The Mekong keeps on yielding species new to science

The Mekong in Southeast Asia is one of the world’s mightiest rivers and scientists are still learning about its stunning biodiversity. In fact, hardly a week seems to go by without new discoveries along the river.

In a series of finds, according to a report by the World Wide Fund for Nature, a total of 224 species new to science have recently been identified in the region of the Mekong.

The latest finds along the Mekong, which originates in the Himalayas and empties into the South China Sea in Vietnam after a journey of nearly 4,500km, includes a newly discovered langur monkey in Myanmar, which lives on the foothills of an extinct volcano and boasts white circles around its eyes, making it look like it wears spectacles.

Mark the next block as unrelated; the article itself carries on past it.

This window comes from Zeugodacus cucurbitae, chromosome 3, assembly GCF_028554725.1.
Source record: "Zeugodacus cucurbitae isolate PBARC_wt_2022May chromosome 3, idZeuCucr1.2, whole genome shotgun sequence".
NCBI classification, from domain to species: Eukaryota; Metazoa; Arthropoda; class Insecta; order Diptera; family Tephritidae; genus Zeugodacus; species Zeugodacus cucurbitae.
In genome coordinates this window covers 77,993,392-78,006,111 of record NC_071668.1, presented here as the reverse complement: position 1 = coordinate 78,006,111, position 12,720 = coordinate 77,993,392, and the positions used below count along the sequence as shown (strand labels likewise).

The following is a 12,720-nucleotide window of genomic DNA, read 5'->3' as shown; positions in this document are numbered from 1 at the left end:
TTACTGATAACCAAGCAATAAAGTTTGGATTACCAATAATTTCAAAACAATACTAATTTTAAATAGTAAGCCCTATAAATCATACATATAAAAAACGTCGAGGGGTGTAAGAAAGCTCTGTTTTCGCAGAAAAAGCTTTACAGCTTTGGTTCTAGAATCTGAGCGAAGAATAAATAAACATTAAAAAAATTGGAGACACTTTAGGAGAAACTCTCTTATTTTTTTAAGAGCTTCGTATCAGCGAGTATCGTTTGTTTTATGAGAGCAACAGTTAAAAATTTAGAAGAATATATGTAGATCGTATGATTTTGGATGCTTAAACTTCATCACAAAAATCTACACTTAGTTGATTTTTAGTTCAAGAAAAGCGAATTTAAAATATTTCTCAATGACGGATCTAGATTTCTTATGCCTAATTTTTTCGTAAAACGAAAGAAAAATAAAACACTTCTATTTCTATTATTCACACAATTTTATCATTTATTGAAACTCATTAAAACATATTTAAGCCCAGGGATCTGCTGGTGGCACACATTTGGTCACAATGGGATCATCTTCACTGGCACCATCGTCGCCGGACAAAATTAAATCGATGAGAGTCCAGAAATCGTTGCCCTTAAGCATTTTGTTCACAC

Among the other discoveries are a yellowish brown slug snake in the so-called Golden Triangle with unique scale patterns and a special bamboo in Laos (the first known case of succulence in bamboos), whose stem can inflate and deflate based on how much water is available to it.

In all, 155 plants, 16 fish, 17 amphibians, 35 reptiles and one mammal have been identified as species new to science in Thailand, Cambodia, Laos, Myanmar and Vietnam by hundreds of scientists from across the globe.

Daniel T Cross